The aesthetics of the royal garden
Changdeokgung Palace was once called the Biwon, or “Secret Garden”. In the early 20th century, under Japanese occupation of Korea, the Japanese called the palace the Biwon downplay the significance and integrity of the palace by emphasizing only the peripheral gardens. This only further illustrates the superb beauty of the garden itself, as a representative of the entire palace. Behind the palace lies the huwon garden, incorporating into its grounds pavilions, landscaped lawns, trees, and flowers. The garden was an extremely private space for the king and was known as the Naewon (Inner Garden) or Geumwon (Forbidden Garden). This garden represents the real value of the Changdeokgung Palace.
The Buyongji, or lotus pond, can be found after following the forest trail along the hillside to the back of the palace. The Buyongji Pond is located on the edge of two hillsides, and a pine tree stands in the middle of the island there. To the left is the splendid feature of Buyeongjeong, a small pavilion standing to the side of the Buyongji. The Juhamnu Pavilion stands across from the Buyeojeong.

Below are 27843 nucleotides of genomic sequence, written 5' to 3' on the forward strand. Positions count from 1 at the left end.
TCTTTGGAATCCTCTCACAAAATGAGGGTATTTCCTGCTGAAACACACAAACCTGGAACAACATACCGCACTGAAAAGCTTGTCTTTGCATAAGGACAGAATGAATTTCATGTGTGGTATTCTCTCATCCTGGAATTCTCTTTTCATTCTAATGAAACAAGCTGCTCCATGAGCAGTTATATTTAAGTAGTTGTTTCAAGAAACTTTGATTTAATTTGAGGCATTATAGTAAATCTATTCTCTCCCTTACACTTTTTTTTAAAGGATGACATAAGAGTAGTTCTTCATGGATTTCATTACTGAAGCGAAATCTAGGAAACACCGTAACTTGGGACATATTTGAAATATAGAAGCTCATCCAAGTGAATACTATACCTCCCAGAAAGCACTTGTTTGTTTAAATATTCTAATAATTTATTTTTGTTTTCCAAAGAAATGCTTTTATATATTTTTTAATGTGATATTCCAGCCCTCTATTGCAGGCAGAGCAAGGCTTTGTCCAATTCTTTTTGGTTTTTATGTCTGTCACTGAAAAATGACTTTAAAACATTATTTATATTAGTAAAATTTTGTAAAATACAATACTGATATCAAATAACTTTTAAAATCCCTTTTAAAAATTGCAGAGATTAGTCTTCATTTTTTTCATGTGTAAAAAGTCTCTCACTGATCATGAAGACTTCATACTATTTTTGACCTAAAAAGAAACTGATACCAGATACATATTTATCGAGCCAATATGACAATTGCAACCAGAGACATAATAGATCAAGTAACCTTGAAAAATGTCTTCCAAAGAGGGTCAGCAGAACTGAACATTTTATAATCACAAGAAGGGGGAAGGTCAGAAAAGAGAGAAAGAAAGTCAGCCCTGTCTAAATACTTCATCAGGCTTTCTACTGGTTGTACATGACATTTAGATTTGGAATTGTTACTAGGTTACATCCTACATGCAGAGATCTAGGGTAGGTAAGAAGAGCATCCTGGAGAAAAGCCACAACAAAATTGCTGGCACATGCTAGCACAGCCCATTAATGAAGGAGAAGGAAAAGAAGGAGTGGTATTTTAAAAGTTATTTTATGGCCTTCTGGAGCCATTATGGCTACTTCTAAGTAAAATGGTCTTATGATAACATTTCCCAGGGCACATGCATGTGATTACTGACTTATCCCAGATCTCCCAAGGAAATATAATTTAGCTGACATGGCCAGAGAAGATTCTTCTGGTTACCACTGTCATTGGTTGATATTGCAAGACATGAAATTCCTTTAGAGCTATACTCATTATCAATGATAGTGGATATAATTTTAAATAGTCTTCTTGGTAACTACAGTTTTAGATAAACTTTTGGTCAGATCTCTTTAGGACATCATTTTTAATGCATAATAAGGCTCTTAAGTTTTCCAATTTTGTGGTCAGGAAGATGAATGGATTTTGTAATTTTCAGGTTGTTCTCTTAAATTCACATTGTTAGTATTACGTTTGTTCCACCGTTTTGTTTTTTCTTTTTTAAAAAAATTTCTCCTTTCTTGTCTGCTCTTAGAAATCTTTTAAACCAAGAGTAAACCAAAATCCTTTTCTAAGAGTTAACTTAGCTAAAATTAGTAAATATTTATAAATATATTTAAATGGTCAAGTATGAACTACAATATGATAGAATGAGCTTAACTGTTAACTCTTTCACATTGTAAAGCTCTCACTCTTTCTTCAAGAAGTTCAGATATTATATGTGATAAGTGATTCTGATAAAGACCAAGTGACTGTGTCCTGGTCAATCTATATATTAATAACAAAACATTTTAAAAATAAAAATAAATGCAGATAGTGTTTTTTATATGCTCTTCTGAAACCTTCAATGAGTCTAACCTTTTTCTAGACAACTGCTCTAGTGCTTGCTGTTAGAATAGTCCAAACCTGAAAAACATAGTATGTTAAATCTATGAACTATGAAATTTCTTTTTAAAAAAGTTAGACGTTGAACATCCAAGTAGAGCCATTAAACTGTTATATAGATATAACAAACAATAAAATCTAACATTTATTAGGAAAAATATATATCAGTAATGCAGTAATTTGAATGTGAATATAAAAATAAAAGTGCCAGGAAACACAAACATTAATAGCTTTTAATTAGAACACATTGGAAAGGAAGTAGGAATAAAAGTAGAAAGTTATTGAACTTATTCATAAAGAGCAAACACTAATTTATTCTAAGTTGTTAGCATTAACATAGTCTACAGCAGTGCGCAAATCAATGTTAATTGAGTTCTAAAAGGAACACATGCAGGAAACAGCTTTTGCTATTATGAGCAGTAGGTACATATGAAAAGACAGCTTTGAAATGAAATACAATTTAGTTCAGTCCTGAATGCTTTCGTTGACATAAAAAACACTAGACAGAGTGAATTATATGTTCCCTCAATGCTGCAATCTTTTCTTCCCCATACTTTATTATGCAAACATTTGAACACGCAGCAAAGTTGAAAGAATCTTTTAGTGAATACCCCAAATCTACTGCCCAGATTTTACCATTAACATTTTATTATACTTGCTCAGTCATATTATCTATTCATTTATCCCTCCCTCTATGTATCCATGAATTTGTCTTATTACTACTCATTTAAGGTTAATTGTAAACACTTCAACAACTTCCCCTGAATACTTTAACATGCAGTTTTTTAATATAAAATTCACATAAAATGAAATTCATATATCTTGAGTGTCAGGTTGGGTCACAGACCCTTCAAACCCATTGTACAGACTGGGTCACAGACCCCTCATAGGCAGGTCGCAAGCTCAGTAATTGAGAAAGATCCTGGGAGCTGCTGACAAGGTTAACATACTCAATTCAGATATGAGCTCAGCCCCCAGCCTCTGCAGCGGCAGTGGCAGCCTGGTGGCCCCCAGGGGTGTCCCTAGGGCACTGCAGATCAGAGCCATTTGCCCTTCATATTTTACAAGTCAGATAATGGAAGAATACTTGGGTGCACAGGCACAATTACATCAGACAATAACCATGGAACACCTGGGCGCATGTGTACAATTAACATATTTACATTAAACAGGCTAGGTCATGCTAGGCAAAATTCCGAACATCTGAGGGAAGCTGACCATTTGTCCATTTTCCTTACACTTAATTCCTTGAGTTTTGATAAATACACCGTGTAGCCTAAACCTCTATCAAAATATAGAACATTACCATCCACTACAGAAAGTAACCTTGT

All these natural settings represent the real value of the secret huwon garden in Changdeokgung Palace. At first glance, the huwon can be viewed as just a beautiful garden but the natural setting of the huwon was constructed in consideration of philosophical interpretations. The main gate of the Juhamnu Pavillion is called the Oesumun, which means the gate for fish and water. A fish-shaped cornerstone on the corner of the Buyongji portrays a scene of fish jumping out of a pond to reach Juhamnu, the royal research institute, through Oesumun Gate.